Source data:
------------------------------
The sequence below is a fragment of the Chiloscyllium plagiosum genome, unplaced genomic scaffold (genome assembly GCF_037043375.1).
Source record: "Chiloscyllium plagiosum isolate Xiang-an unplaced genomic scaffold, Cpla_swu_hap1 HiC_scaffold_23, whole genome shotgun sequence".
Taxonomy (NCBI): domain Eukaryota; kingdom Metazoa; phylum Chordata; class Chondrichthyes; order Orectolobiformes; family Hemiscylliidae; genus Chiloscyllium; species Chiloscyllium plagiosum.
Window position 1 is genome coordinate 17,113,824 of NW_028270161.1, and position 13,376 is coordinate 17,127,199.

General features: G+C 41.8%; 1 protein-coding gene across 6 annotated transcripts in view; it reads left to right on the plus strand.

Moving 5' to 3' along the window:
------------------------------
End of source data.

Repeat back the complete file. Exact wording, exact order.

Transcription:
The sequence below is a fragment of the Chiloscyllium plagiosum genome, unplaced genomic scaffold (genome assembly GCF_037043375.1).
Source record: "Chiloscyllium plagiosum isolate Xiang-an unplaced genomic scaffold, Cpla_swu_hap1 HiC_scaffold_23, whole genome shotgun sequence".
Taxonomy (NCBI): domain Eukaryota; kingdom Metazoa; phylum Chordata; class Chondrichthyes; order Orectolobiformes; family Hemiscylliidae; genus Chiloscyllium; species Chiloscyllium plagiosum.
Window position 1 is genome coordinate 17,113,824 of NW_028270161.1, and position 13,376 is coordinate 17,127,199.

General features: G+C 41.8%; 1 protein-coding gene across 6 annotated transcripts in view; it reads left to right on the plus strand.

Moving 5' to 3' along the window: